Support grows for EFL wage cap as clubs continue to battle financial effects of coronavirus pandemic

A growing number of EFL clubs support the idea of a wage cap, to the point it could be voted upon at a forthcoming meeting, as they try to battle the ruinous financial effects of the Coronavirus crisis.

While there remain numerous legal obstacles to such a move, The Independent has been told that it is being discussed at a “very high level” at several clubs.

Many executives in the EFL feel that this crisis has brought the game’s broken financial model to a tipping point, with a sizeable number now under genuine threat of going bust due to the huge expenditure on wages.

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While the prospect of some kind of wage cap has been repeatedly floated in the past, it has been discussed in a much more concrete manner in the last few weeks.

A growing number of clubs are willing to back moves to implement it. Proposals were sent to the EFL on Monday, after EFL chairman Parry told the Digital, Culture, Media and Sport committee last week that cost control measures were “absolutely essential”.

Any such plan would still need to pass serious hurdles.

It would first of all require a majority vote from the 71 current clubs. The EFL would not simply be able to impose it.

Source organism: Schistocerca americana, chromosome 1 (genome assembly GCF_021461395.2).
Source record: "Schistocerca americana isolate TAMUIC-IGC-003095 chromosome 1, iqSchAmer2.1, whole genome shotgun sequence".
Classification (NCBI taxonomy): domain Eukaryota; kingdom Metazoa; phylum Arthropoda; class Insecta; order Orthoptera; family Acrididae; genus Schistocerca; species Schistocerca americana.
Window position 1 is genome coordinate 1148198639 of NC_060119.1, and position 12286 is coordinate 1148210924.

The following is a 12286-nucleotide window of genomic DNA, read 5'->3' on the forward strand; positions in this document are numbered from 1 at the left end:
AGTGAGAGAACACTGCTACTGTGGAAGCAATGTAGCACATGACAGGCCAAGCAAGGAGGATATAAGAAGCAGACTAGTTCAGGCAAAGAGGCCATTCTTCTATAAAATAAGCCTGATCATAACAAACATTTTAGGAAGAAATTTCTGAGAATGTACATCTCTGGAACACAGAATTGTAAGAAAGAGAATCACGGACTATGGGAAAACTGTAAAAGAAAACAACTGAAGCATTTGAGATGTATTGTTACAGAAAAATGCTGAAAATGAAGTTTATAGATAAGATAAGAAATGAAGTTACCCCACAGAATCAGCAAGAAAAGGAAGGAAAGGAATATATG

There is a feeling that Championship clubs, as well as those better run and in less financial trouble in the bottom two divisions, would oppose it.

Many who back it also believe it would struggle to hold up in court, since it’s anti-competitive, and the Professional Footballers’ Association would naturally fight it.

The idea has nevertheless received such backing that some have come up with more advanced ideas for it. It has been broached, for example, that players under the age of 21 would be excluded from any such calculations.

The hope from many clubs is that the EFL will at least look into more sophisticated collective caps on spending, that prevent wage escalation, and the threat of putting clubs out of business.

One idea is that the league could set up a charter with graded pay, that the clubs sign up to. Existing contracts would still need to be honoured.

An investigation by The Independent in May 2019 revealed that a majority of clubs in League One and Two were facing bankruptcy over the next half-decade under the current model, and that was before this crisis.

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